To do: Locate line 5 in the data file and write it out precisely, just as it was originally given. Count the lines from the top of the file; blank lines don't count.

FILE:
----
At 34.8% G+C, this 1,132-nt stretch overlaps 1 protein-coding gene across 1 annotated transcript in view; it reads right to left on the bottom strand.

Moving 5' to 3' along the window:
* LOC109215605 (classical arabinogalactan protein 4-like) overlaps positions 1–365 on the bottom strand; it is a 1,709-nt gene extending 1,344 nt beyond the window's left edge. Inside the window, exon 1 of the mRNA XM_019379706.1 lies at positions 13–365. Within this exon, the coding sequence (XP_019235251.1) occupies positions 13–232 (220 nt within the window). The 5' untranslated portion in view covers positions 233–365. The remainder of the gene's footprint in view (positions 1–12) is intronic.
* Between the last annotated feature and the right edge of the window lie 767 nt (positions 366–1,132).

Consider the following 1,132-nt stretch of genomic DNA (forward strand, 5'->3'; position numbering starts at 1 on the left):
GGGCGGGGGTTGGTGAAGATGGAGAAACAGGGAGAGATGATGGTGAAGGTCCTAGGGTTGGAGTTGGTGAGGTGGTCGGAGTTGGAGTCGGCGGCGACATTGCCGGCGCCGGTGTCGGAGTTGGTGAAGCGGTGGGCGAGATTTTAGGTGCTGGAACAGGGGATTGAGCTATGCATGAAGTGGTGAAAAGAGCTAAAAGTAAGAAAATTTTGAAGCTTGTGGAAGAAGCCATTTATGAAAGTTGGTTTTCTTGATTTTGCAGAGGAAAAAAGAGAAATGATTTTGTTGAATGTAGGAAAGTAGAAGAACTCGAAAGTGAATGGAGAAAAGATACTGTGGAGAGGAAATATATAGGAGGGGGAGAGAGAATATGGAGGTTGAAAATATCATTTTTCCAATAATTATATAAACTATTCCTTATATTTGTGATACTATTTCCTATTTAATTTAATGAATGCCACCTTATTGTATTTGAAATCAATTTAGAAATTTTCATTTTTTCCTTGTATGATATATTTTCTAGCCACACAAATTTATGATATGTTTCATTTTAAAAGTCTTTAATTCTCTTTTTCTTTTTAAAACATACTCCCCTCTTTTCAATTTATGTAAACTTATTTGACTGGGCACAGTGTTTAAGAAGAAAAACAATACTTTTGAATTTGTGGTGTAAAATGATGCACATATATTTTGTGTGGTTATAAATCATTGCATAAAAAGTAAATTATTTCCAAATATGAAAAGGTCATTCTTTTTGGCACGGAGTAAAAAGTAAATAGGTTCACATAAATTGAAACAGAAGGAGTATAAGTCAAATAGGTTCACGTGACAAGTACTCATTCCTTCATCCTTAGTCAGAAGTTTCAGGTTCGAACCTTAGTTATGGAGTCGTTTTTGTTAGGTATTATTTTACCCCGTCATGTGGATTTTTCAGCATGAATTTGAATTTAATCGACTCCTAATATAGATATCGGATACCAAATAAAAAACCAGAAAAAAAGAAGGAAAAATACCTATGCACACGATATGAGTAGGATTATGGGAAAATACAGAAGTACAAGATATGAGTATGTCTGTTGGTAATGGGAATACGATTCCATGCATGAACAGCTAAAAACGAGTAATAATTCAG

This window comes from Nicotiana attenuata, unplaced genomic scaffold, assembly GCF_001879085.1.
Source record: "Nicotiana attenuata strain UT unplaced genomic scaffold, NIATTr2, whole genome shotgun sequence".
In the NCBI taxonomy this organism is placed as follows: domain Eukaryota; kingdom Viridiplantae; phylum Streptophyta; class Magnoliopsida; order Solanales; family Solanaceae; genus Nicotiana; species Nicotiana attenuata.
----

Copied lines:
Consider the following 1,132-nt stretch of genomic DNA (forward strand, 5'->3'; position numbering starts at 1 on the left):